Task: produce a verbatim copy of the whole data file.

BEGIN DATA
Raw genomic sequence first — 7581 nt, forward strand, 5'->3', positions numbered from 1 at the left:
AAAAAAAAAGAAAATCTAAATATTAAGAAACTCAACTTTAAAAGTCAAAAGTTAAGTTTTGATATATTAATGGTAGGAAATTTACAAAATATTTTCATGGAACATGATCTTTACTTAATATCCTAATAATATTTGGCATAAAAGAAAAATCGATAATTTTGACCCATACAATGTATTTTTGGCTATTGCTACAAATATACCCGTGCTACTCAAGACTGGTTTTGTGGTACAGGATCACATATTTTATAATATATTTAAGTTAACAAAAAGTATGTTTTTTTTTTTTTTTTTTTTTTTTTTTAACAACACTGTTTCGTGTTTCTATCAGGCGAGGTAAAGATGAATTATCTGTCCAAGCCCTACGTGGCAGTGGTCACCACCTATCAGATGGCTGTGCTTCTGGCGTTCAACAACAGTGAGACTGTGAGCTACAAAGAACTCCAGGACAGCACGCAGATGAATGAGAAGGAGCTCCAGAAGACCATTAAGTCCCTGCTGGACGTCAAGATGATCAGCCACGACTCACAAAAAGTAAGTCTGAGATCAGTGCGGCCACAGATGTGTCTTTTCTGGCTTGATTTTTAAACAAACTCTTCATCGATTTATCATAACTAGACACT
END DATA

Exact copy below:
Raw genomic sequence first — 7581 nt, forward strand, 5'->3', positions numbered from 1 at the left:
AAAAAAAAAGAAAATCTAAATATTAAGAAACTCAACTTTAAAAGTCAAAAGTTAAGTTTTGATATATTAATGGTAGGAAATTTACAAAATATTTTCATGGAACATGATCTTTACTTAATATCCTAATAATATTTGGCATAAAAGAAAAATCGATAATTTTGACCCATACAATGTATTTTTGGCTATTGCTACAAATATACCCGTGCTACTCAAGACTGGTTTTGTGGTACAGGATCACATATTTTATAATATATTTAAGTTAACAAAAAGTATGTTTTTTTTTTTTTTTTTTTTTTTTTTTAACAACACTGTTTCGTGTTTCTATCAGGCGAGGTAAAGATGAATTATCTGTCCAAGCCCTACGTGGCAGTGGTCACCACCTATCAGATGGCTGTGCTTCTGGCGTTCAACAACAGTGAGACTGTGAGCTACAAAGAACTCCAGGACAGCACGCAGATGAATGAGAAGGAGCTCCAGAAGACCATTAAGTCCCTGCTGGACGTCAAGATGATCAGCCACGACTCACAAAAAGTAAGTCTGAGATCAGTGCGGCCACAGATGTGTCTTTTCTGGCTTGATTTTTAAACAAACTCTTCATCGATTTATCATAACTAGACACT